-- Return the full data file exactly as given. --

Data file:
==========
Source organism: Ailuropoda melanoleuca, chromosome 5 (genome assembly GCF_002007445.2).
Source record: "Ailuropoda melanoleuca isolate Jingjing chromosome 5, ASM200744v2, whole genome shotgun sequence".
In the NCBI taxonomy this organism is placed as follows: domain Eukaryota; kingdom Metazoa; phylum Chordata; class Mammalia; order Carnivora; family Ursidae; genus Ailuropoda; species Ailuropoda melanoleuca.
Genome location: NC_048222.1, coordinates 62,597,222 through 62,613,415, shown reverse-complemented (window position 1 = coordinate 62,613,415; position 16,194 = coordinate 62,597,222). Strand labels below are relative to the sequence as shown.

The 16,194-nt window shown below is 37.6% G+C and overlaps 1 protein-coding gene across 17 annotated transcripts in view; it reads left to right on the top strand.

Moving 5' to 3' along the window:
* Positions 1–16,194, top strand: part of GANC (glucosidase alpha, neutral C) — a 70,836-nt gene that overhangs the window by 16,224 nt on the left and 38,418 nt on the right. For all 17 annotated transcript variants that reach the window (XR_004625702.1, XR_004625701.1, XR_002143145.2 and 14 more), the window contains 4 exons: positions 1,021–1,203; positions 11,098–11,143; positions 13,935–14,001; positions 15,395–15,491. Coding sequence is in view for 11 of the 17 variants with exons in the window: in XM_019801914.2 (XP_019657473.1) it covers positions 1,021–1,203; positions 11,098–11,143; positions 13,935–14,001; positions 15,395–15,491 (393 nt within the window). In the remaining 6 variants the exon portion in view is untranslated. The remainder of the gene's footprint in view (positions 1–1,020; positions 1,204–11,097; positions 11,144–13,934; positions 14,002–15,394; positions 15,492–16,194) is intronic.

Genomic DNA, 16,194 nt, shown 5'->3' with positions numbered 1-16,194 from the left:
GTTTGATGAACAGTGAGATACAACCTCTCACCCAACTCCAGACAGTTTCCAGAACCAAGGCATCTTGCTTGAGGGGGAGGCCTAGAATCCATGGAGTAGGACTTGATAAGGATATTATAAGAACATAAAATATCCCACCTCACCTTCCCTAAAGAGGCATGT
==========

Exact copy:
Source organism: Ailuropoda melanoleuca, chromosome 5 (genome assembly GCF_002007445.2).
Source record: "Ailuropoda melanoleuca isolate Jingjing chromosome 5, ASM200744v2, whole genome shotgun sequence".
In the NCBI taxonomy this organism is placed as follows: domain Eukaryota; kingdom Metazoa; phylum Chordata; class Mammalia; order Carnivora; family Ursidae; genus Ailuropoda; species Ailuropoda melanoleuca.
Genome location: NC_048222.1, coordinates 62,597,222 through 62,613,415, shown reverse-complemented (window position 1 = coordinate 62,613,415; position 16,194 = coordinate 62,597,222). Strand labels below are relative to the sequence as shown.

The 16,194-nt window shown below is 37.6% G+C and overlaps 1 protein-coding gene across 17 annotated transcripts in view; it reads left to right on the top strand.

Moving 5' to 3' along the window:
* Positions 1–16,194, top strand: part of GANC (glucosidase alpha, neutral C) — a 70,836-nt gene that overhangs the window by 16,224 nt on the left and 38,418 nt on the right. For all 17 annotated transcript variants that reach the window (XR_004625702.1, XR_004625701.1, XR_002143145.2 and 14 more), the window contains 4 exons: positions 1,021–1,203; positions 11,098–11,143; positions 13,935–14,001; positions 15,395–15,491. Coding sequence is in view for 11 of the 17 variants with exons in the window: in XM_019801914.2 (XP_019657473.1) it covers positions 1,021–1,203; positions 11,098–11,143; positions 13,935–14,001; positions 15,395–15,491 (393 nt within the window). In the remaining 6 variants the exon portion in view is untranslated. The remainder of the gene's footprint in view (positions 1–1,020; positions 1,204–11,097; positions 11,144–13,934; positions 14,002–15,394; positions 15,492–16,194) is intronic.

Genomic DNA, 16,194 nt, shown 5'->3' with positions numbered 1-16,194 from the left:
GTTTGATGAACAGTGAGATACAACCTCTCACCCAACTCCAGACAGTTTCCAGAACCAAGGCATCTTGCTTGAGGGGGAGGCCTAGAATCCATGGAGTAGGACTTGATAAGGATATTATAAGAACATAAAATATCCCACCTCACCTTCCCTAAAGAGGCATGT